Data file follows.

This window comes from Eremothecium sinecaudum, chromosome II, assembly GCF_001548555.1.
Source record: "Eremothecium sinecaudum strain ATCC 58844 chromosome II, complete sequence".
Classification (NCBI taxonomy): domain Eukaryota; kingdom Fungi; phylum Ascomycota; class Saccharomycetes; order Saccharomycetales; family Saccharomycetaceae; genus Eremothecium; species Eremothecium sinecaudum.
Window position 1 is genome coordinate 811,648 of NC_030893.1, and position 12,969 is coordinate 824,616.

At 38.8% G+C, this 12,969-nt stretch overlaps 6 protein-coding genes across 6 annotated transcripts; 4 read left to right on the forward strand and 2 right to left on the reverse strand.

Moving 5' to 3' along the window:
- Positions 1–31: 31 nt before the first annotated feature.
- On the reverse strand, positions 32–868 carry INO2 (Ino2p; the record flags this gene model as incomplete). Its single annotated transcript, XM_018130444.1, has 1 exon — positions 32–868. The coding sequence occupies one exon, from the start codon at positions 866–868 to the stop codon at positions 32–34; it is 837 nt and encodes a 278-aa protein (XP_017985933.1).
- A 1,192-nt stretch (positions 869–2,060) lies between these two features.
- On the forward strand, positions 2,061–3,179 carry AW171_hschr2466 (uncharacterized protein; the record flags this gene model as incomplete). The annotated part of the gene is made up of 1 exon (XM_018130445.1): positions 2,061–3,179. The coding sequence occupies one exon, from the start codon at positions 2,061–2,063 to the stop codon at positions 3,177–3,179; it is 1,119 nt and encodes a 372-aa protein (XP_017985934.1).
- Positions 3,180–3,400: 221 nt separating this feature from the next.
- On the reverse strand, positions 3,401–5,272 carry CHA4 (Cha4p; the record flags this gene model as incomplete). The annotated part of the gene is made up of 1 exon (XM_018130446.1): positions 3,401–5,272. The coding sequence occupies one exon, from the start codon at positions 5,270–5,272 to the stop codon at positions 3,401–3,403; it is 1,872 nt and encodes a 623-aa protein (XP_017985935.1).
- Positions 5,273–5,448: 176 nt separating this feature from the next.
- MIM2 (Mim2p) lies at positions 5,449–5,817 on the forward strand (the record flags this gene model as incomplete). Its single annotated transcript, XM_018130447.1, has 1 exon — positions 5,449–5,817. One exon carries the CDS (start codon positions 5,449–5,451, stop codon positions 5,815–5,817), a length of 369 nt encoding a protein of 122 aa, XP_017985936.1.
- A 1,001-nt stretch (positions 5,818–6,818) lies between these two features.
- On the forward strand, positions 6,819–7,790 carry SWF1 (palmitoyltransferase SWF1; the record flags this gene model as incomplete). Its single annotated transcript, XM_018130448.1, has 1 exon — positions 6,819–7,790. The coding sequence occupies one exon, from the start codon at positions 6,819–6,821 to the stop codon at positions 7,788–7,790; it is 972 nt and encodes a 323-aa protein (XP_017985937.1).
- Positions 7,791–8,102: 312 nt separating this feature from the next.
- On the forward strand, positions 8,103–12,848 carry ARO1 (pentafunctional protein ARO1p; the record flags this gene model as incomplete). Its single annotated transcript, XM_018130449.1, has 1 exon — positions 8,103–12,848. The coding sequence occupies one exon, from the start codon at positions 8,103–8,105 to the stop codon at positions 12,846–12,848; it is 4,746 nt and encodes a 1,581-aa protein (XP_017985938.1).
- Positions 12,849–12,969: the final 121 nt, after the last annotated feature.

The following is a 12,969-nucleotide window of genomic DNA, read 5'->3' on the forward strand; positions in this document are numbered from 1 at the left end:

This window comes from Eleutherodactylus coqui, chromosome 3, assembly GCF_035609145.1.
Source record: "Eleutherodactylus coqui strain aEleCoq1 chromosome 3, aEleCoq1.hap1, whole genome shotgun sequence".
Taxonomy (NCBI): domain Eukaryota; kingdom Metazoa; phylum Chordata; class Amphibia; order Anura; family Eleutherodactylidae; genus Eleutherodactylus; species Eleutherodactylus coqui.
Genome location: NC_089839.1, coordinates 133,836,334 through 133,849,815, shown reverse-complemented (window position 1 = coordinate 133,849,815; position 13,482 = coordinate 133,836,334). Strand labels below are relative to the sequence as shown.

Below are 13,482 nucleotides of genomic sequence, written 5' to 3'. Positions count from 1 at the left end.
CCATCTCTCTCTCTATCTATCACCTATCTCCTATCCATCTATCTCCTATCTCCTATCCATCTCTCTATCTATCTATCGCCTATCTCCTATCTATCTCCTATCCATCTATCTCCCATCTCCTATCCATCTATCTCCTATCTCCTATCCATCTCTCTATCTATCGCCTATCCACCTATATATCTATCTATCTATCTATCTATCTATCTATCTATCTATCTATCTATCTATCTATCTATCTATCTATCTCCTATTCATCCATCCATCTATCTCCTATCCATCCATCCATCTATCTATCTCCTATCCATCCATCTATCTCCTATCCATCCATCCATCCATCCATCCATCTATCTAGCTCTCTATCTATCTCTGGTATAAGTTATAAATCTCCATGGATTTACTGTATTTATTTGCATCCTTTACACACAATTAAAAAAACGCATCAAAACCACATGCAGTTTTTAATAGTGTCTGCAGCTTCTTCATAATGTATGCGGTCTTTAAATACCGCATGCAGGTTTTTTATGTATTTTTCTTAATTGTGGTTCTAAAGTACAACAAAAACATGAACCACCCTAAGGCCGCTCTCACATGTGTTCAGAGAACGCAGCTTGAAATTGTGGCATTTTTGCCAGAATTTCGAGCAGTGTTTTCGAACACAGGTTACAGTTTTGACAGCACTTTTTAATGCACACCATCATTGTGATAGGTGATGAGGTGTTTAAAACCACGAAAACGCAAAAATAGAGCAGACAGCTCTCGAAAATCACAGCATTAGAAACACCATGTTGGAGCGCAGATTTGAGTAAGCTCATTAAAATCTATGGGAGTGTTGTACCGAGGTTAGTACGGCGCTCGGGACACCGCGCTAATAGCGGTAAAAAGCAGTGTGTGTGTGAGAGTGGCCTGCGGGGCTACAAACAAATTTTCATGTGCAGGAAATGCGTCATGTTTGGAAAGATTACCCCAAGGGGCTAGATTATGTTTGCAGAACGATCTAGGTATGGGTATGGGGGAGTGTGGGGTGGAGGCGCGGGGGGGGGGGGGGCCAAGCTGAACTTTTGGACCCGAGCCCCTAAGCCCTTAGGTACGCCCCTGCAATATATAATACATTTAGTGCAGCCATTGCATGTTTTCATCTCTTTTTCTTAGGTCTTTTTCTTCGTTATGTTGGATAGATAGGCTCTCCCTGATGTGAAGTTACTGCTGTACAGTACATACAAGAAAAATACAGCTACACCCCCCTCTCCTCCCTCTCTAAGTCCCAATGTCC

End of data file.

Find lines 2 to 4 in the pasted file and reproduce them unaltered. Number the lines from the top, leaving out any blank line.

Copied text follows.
Source record: "Eremothecium sinecaudum strain ATCC 58844 chromosome II, complete sequence".
Classification (NCBI taxonomy): domain Eukaryota; kingdom Fungi; phylum Ascomycota; class Saccharomycetes; order Saccharomycetales; family Saccharomycetaceae; genus Eremothecium; species Eremothecium sinecaudum.
Window position 1 is genome coordinate 811,648 of NC_030893.1, and position 12,969 is coordinate 824,616.